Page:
“Providing effective and compassionate care is a hallmark of HME, under both sunny skies and in times of emergency,” Ryan said in a message to members. “This outbreak poses an extraordinary challenge for the HME community and this entire nation, and I am confident that our contributions will play a major role in limiting its impacts and protecting the health and well-being of millions of people.”
AAHomecare released policy recommendations to CMS on March 18, modifying a request made the previous week, focusing on providing safer working conditions for HME and durable medical equipment (DME) professionals and broadening coverage. They included allowing patients diagnosed with COVID-19 to access respiratory equipment and supplies, delaying implementation of the Competitive Bidding Program for a year and offering a range of waivers for usual requirements to streamline daily operations.
In a letter to CMS Administrator Seema Verma, Ryan said that HME providers are expecting an increased need for treatment at home if hospitals are strained by the virus, especially respiratory treatment and treatment of seniors and people with disabilities—two populations vulnerable to the virus.
“Our members are in patients’ homes every day and are uniquely qualified to be able to assist during the COVID-19 pandemic,” Ryan wrote in a letter to Verma. “DME providers serve millions of Medicare beneficiaries in their homes; and we expect that number to grow significantly with the spread of the COVID-19 virus.”
On March 18, President Trump invoked the Defense Production Act, which gives the White House the power to boost the production of critical medical supplies. First on the list: ventilators.
After reports of ventilator shortages in Italy, there has been fear of the same happening in the United States. US hospitals have about 160,000 machines, according to a count by Johns Hopkins, and there are about 12,000 in federal reserves. Politico reported that General Motors executives were considering using its closed auto production facilities to make ventilators and other medical equipment.
Chris Kiple, CEO of Ventec Life Systems in Bothell, Washington, told National Public Radio that his company was working toward increasing production fivefold in the next 90 days, which would take the company’s output from hundreds of ventilators per month to thousands. He said the industry was prepared to expand even further if necessary, and a Ventec news release said the company was working with suppliers to ensure it could get needed parts without interruption.
ResMed said in a letter to customers that it had taken steps to increase its production and delivery of ventilators and other devices and was working with government officials here and abroad to help ways to keep supplies up.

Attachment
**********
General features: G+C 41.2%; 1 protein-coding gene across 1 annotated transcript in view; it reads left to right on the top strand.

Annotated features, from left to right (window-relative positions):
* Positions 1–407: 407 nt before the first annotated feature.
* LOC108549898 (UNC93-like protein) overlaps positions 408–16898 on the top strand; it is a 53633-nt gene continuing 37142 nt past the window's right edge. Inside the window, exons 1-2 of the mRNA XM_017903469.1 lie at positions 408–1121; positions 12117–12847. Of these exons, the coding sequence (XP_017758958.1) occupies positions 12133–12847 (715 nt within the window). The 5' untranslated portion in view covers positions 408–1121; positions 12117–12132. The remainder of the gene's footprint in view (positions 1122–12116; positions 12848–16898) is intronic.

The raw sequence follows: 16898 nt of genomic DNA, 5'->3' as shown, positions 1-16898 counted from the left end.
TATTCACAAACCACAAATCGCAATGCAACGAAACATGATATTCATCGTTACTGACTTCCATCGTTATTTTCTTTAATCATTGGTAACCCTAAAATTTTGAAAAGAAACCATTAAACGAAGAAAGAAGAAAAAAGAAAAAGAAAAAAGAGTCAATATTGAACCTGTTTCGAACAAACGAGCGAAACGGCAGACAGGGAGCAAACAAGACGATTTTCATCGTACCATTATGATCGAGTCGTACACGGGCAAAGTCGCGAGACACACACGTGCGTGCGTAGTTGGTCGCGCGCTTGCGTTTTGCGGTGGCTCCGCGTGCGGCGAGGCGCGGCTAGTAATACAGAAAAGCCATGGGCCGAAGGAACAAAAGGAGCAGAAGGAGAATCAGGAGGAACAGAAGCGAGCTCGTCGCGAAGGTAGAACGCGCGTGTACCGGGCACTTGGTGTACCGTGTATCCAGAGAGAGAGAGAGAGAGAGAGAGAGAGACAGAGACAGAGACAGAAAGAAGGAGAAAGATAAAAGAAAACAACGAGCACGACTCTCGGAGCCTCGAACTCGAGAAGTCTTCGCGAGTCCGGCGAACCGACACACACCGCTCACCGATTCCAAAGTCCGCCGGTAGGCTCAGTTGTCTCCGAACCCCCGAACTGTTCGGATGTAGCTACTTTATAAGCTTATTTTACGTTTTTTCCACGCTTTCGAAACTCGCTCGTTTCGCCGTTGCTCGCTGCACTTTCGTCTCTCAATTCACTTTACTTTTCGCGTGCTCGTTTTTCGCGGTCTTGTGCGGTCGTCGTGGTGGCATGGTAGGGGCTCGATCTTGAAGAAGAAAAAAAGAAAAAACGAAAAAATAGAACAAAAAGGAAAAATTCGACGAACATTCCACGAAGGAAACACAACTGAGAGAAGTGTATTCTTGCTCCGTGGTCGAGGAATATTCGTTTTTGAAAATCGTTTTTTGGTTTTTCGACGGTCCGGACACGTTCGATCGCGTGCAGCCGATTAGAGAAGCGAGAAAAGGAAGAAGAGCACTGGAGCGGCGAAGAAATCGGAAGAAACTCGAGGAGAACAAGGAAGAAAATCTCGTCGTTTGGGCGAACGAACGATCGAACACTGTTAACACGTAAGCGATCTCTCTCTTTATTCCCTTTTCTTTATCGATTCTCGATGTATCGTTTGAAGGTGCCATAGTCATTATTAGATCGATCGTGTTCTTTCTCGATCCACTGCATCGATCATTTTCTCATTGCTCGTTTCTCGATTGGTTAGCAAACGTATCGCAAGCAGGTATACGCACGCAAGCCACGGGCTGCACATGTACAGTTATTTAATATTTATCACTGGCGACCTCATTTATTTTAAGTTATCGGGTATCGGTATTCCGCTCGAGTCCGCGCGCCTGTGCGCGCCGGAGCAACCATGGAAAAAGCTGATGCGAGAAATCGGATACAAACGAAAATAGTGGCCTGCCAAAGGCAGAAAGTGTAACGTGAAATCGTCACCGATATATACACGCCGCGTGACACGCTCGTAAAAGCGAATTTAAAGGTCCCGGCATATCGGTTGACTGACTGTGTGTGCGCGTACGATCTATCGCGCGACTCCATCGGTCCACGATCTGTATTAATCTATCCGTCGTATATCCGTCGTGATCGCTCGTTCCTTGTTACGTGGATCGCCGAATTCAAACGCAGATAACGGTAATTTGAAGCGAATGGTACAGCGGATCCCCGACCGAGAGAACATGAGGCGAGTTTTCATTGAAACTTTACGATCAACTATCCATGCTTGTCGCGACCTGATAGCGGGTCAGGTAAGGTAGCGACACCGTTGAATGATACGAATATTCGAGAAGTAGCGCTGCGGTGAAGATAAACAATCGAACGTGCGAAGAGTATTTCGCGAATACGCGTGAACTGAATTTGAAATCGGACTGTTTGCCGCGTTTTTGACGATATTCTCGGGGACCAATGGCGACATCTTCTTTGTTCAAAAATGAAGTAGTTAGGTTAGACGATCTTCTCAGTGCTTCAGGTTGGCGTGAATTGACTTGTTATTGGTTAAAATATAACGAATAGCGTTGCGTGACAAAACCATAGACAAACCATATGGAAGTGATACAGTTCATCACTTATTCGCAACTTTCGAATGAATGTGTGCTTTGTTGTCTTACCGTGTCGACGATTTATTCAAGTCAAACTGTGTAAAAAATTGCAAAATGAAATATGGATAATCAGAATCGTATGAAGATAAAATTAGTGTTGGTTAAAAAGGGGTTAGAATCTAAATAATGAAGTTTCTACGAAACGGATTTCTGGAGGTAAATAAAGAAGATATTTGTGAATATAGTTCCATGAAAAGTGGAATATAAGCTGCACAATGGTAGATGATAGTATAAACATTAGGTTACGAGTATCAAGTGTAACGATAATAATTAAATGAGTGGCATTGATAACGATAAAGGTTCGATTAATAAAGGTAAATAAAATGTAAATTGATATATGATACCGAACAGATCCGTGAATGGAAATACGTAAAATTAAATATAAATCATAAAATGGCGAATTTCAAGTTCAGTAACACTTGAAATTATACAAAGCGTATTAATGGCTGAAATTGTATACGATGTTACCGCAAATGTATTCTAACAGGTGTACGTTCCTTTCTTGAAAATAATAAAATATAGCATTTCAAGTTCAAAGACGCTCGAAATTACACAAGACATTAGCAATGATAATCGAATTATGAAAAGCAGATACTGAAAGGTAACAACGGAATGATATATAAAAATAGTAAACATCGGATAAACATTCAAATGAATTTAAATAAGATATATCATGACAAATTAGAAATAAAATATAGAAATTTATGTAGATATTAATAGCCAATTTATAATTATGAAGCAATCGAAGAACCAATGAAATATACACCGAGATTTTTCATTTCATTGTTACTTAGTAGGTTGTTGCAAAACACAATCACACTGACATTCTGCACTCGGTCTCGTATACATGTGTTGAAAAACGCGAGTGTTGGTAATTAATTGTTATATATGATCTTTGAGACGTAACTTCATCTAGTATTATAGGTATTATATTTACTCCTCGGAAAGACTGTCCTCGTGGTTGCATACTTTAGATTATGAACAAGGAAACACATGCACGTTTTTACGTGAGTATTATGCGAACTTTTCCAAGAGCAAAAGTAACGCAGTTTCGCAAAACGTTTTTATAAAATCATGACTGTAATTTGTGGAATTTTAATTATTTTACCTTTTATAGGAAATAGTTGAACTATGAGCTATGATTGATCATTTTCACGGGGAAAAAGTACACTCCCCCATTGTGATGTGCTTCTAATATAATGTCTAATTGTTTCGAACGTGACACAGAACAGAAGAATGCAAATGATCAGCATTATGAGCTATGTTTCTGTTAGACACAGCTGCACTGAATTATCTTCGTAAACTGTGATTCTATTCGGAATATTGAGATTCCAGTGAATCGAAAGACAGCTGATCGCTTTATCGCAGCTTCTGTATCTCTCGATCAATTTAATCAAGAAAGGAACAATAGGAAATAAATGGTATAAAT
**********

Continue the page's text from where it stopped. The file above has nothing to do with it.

“At present we are working hard to meet the demand for ventilators, globally and within certain high-risk markets,” read the letter signed by William Shoop, vice president of sales for North America. “Our primary focus is to maximize the availability of these devices for the patients that need them most to help treat COVID-19 or other respiratory insufficiencies, while also ensuring the safety of our own employees and the wider community we serve.”
However, it warned of the possibility of some shipping delays, especially as more countries were hit by the virus, and said it may phase shipments if backorders occur.
Medtronic announced plans to more than double its capacity to make ventilators, saying it had doubled the number of shifts working on two of its vents designed for high-acuity settings and planned to double the number of ventilator-related employees at its facility in Galway, Ireland and move to 24/7 operations.
“Medtronic recognizes the demand for ventilators in this environment has far outstripped supply,” Bob White, executive vice president and president of the Minimally Invasive Therapies Group at Medtronic, said in a news release. “No single company will be able to fill the current demands of global health care systems.”
Producing ventilators isn’t enough, however; there have to be staff trained to use them.
Thomas Kallstrom, CEO and Executive Director of the American Association for Respiratory Care, told HomeCare that it was prepping respiratory therapists (RTs) to use the national stockpile and to go into action.
“We want to be ready for any potential increase in demand,” he said. ‘We want to be sure there are enough ventilators as well as other components that these patients may require, such as ventilator tubing, which connects the patient to the ventilator. Beyond that, there are additional resources like oxygen.”
In general, he said, the greatest concern is for elderly patients with chronic respiratory issues like COPD and said RTs and visiting nurses may end up becoming first-line diagnosticians for these patients.
Find additional coverage on the coronavirus outbreak here.